• IAM role with the following permissions:
    • AWSLambdaBasicExecutionRole
    • The following permissions policy
{
    "Version": "2012-10-17",
    "Statement": [
        {
            "Effect": "Allow",
            "Action": "states:StartExecution",
            "Resource": "*"
        }
    ]
}
import base64
import boto3
import gzip
import json
import re
import os
def lambda_handler(event, context):
    logEvents = DecodeCWPayload(event)
    print('Event payload:', logEvents)
    returnResultDict = []
    
    # Because there can be more than one message pushed in a single payload, use a for loop to start a workflow for every user
    for logevent in logEvents:
        logMessage = logevent['message']
        upnMessage =  re.search("(<Data Name='UserPrincipalName'>)(.*?)(<\/Data>)",logMessage)
        if upnMessage != None:
            upn = upnMessage.group(2).lower()
            userNameAndDomain = upn.split('@')
            userName = userNameAndDomain[0].lower()
            userNameAndDomain = upn.split('@')
            domainName = userNameAndDomain[1].lower()
            sfnInputDict = {'Username': userName, 'UPN': upn, 'DomainName': domainName}
            sfnResponse = StartSFNExecution(json.dumps(sfnInputDict))
            print('Username:',upn)
            print('Execution ARN:', sfnResponse['executionArn'])
            print('Execution start time:', sfnResponse['startDate'])
            returnResultDict.append({'Username': upn, 'ExectionArn': sfnResponse['executionArn'], 'Time': str(sfnResponse['startDate'])})

    returnObject = {'Result':returnResultDict}
    return {
        'statusCode': 200,
        'body': json.dumps(returnObject)
    }

# Helper function decode the payload
def DecodeCWPayload(payload):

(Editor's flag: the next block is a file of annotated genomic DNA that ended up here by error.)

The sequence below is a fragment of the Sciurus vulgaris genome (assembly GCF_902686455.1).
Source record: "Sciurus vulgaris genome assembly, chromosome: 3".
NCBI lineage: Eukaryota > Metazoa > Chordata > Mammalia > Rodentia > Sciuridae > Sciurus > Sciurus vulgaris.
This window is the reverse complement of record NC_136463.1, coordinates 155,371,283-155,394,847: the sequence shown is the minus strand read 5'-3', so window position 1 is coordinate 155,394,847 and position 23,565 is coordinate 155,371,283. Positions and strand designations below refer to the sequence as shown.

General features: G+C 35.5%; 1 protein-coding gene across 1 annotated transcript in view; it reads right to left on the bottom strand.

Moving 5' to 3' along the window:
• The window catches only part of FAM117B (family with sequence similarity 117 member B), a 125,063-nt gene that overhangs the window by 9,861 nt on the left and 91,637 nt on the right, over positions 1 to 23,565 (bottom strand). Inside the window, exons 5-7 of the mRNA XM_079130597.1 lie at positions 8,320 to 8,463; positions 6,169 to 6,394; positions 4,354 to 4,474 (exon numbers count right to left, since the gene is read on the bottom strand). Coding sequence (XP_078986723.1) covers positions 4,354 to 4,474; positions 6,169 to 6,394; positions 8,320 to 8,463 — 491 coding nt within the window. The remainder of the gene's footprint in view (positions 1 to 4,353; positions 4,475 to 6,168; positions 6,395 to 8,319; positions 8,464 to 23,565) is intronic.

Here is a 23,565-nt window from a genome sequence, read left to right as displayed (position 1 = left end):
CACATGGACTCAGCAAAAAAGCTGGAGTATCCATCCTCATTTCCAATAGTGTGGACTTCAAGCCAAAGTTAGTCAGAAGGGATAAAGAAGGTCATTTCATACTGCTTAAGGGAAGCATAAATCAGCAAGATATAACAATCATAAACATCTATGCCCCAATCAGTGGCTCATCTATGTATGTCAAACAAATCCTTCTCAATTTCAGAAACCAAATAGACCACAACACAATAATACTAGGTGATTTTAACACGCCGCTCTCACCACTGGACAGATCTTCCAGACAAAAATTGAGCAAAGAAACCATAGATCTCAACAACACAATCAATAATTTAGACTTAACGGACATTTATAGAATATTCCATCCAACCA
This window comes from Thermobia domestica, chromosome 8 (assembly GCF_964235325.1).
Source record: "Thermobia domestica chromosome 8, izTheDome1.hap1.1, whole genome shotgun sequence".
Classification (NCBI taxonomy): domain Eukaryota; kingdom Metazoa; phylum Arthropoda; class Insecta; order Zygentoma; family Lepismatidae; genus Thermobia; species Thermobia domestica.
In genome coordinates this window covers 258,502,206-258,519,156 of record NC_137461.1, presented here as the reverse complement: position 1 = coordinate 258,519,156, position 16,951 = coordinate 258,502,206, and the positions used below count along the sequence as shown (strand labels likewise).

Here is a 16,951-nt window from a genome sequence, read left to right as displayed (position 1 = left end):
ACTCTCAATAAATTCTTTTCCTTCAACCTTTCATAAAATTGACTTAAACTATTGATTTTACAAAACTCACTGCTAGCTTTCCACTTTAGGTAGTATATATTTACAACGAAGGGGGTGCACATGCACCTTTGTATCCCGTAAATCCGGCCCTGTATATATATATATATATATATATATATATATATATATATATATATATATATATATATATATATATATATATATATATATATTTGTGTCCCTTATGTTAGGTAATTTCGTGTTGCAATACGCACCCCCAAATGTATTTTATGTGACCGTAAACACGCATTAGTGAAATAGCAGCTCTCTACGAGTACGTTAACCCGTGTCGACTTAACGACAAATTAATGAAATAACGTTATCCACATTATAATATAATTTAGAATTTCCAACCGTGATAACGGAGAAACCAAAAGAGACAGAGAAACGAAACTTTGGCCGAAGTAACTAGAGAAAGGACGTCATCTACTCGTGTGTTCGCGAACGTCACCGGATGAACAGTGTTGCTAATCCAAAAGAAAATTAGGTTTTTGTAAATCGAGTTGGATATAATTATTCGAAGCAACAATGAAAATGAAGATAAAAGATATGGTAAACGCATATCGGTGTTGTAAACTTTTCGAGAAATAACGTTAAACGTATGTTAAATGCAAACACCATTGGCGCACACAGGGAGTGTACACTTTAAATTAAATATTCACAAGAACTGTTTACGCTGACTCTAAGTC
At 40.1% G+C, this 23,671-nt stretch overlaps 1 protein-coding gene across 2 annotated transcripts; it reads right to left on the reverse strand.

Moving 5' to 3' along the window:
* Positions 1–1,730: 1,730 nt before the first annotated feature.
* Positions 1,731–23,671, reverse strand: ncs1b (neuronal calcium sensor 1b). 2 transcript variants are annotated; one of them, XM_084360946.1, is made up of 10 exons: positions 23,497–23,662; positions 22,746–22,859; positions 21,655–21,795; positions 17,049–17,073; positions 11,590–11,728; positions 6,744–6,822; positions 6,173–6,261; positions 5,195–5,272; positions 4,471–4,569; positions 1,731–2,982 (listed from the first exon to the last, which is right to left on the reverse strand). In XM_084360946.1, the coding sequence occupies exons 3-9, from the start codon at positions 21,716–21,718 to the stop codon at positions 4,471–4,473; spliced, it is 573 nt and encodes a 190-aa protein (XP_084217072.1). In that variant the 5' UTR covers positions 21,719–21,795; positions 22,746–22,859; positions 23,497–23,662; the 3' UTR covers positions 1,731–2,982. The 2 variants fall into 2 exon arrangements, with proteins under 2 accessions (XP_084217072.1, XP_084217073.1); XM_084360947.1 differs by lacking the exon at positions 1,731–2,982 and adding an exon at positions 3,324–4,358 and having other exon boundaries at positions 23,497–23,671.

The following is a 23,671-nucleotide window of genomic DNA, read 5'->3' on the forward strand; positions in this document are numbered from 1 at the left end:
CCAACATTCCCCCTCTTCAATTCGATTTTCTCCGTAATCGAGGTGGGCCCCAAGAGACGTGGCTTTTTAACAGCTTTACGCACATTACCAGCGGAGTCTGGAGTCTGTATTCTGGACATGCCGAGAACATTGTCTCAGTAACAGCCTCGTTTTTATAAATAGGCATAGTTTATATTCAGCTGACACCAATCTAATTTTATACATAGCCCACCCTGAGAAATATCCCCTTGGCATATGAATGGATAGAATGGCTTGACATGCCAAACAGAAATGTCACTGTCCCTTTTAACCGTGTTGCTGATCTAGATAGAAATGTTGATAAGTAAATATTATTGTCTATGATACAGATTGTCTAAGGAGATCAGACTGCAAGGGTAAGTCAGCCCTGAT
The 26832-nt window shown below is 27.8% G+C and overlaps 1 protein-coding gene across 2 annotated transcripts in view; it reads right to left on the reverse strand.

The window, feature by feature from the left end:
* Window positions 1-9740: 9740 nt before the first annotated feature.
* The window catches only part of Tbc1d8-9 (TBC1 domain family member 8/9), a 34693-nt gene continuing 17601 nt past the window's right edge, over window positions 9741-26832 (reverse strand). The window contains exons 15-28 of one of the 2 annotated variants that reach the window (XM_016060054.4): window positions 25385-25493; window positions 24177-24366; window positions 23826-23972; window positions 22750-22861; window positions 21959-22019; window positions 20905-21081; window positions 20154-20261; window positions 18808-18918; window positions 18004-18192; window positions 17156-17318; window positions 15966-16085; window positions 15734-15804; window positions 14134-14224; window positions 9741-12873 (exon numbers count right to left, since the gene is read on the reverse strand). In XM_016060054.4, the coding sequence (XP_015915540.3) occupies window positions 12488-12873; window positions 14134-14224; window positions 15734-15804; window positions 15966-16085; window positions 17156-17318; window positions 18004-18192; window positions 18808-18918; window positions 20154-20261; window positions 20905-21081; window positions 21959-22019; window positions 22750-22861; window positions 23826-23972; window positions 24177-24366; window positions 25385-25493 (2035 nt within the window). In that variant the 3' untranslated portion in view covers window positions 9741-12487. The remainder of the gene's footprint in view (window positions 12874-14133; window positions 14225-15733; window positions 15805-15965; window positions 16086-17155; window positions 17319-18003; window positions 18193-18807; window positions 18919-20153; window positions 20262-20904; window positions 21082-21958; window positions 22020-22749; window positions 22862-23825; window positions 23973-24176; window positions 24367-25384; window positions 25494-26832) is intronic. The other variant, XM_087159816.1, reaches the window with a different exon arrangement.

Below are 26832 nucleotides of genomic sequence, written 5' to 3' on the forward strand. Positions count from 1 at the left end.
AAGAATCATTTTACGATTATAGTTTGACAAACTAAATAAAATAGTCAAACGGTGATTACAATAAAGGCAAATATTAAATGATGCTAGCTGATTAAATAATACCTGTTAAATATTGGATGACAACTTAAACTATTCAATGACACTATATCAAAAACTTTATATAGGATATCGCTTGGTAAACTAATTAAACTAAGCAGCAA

# CloudWatch Log Stream event 
    cloudWatchLog = payload['awslogs']['data']
    # Base 64 decode the log 
    base64DecodedValue = base64.b64decode(cloudWatchLog)
    # Uncompress the gzipped decoded value
    gunzipValue = gzip.decompress(base64DecodedValue)
    dictPayload = json.loads(gunzipValue)
    decodedLogEvents = dictPayload['logEvents']
    return decodedLogEvents

# Step Functions state machine execution function
def StartSFNExecution(sfnInput):
    sfnClient = boto3.client('stepfunctions')
    try:
        response = sfnClient.start_execution(
            stateMachineArn=os.environ['stateMachineArn'],
            input=sfnInput
        )
        return response
    except Exception as e:
        return e

For the other function used to perform a user creation task, use the following settings:

  • Name: SFN-New-User-Flow
  • Runtime: Python 3.7
  • Memory: 128 MB
  • Timeout: 3 seconds
  • Environment variables:
    • Key: nameDelimiter
    • Value: . [period]

This delimiter is used to split the username into a first name and last name, as Amazon Connect instances with SAML-based authentication require both a first name and last name for users. For more information, see CreateUser API and UserIdentity Info.

  • Key: bundleId
  • Value: <WorkSpaces bundle ID>

Run the following AWS CLI command to return Amazon-owned WorkSpaces bundles. Use one of the bundle IDs for the key-value pair.

aws workspaces describe-workspace-bundles –owner AMAZON

  • Key: directoryId
  • Value: <WorkSpaces directory ID>

Run the following AWS CLI command to return Amazon WorkSpaces directories. Use your directory ID for the key-value pair.

aws workspaces describe-workspace-directories

  • Key: instanceId
  • Value: <Amazon Connect instance ID>

Find the Amazon Connect instance ID the Amazon Connect instance ID.